Niemietz: Absolutely not. Socialists who criticize Stalinism and other forms of real-world, historical socialism always fail to analyze the economic reasons for the failure of these systems. Their analyses attack the paucity of democratic rights and freedoms in these systems, but the alternatives they formulate are based on a vague vision of all-encompassing “democratization of the economy” or “worker control.” But these are exactly the same principles that initially underpinned the failed socialist systems in the Soviet Union and other countries. When contemporary socialists talk about a non-autocratic, non-authoritarian, participatory and humanitarian version of socialism, they are not being as original as they think they are. That was always the idea. This is what socialists have always said. It is not for a lack of trying that it has never turned out that way.
Socialist projects do not start out with totalitarian aspirations—they just end up that way. Lenin’s 1917 manifesto “The State and Revolution” does not at all read like a blueprint for a totalitarian society. It reads like a blueprint for, to use the currently fashionable term, “democratic socialism.” Socialism is always democratic and emancipatory in its aspirations, but oppressive and authoritarian in its actual practice.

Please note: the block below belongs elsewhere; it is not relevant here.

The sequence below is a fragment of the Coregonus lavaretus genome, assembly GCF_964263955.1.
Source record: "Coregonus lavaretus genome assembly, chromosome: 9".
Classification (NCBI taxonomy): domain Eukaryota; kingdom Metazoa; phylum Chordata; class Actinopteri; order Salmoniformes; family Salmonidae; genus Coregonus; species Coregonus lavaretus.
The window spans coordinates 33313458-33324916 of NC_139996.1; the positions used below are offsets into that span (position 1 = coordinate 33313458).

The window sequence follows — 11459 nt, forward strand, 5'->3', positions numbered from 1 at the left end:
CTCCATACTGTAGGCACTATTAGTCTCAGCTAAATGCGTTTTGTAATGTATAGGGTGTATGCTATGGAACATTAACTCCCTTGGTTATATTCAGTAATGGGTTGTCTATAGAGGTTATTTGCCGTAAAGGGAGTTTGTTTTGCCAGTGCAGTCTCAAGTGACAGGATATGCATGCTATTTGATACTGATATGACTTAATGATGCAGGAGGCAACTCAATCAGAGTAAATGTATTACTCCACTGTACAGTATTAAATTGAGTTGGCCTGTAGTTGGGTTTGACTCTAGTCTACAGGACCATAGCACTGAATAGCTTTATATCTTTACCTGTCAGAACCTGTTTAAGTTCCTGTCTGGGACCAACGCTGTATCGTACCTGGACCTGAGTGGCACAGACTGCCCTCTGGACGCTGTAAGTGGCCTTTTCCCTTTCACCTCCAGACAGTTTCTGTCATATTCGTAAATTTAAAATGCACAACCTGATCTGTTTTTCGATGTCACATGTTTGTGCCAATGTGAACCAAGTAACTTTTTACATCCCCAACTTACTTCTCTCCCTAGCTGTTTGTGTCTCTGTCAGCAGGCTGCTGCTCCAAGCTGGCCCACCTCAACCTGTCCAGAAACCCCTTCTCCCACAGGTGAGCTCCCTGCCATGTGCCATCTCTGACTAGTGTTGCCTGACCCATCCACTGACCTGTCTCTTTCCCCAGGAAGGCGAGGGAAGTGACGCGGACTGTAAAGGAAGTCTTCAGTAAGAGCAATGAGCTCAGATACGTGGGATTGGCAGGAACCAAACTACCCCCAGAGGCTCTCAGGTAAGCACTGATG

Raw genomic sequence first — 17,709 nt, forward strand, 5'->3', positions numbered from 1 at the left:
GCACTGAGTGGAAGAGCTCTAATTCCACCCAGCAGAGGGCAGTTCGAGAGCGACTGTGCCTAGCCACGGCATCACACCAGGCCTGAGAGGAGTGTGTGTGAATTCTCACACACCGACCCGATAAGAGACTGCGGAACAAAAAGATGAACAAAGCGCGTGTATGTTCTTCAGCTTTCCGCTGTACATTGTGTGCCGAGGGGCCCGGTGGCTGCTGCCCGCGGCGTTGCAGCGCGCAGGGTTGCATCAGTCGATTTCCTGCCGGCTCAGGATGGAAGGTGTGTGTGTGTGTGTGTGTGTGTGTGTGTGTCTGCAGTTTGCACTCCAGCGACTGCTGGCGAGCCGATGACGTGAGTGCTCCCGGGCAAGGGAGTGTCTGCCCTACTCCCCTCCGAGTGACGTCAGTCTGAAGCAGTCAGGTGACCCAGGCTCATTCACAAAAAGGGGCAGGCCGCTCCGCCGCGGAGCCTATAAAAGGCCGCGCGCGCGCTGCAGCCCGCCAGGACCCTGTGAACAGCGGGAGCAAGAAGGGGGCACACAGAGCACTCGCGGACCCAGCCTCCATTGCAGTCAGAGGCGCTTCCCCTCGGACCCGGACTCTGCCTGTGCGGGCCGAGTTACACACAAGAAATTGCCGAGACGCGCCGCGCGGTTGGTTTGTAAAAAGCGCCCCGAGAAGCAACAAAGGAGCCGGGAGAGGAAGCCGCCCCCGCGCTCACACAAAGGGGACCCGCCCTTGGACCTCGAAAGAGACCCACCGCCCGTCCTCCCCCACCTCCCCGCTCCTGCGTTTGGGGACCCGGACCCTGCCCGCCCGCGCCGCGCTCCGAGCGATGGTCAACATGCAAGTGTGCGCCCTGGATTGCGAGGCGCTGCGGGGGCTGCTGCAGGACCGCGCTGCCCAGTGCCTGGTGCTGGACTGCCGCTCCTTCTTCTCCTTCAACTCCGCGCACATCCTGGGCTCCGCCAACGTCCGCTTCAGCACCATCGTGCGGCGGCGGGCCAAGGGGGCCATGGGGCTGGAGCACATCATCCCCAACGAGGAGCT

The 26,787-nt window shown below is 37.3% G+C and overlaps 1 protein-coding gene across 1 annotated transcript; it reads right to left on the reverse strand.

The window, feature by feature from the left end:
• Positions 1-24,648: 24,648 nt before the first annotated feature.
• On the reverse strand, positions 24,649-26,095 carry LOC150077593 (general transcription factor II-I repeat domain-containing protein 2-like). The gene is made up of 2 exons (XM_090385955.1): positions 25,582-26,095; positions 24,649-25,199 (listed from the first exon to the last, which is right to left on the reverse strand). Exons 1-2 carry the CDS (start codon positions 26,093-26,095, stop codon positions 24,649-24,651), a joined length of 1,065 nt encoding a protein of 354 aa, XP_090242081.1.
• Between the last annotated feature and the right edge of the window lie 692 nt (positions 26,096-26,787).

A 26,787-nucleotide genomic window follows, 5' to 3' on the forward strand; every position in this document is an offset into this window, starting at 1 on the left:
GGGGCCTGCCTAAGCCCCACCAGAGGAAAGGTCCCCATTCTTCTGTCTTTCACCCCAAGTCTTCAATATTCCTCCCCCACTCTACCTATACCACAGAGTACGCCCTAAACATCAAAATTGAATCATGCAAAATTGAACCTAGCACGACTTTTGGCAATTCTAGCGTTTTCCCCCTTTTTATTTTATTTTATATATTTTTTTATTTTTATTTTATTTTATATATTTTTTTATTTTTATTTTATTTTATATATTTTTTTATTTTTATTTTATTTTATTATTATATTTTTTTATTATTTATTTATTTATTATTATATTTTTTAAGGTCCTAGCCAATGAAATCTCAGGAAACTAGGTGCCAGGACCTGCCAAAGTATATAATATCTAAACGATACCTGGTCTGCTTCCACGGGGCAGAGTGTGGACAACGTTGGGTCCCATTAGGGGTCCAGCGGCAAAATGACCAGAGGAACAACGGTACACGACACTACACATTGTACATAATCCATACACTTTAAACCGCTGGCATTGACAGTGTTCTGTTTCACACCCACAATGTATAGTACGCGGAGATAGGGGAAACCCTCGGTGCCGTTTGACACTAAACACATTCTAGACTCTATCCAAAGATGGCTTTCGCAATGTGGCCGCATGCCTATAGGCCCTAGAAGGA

Zitelmann: In your book you do not mention “democratic socialism.” Yet these are precisely the models socialists like Bernie Sanders highlight, for example when he references Sweden.
Niemietz: Sanders has long been oscillating rhetorically between “democratic socialism” and “social democracy.” This is not a difference in degree. It is a fundamental difference and you cannot have it both ways.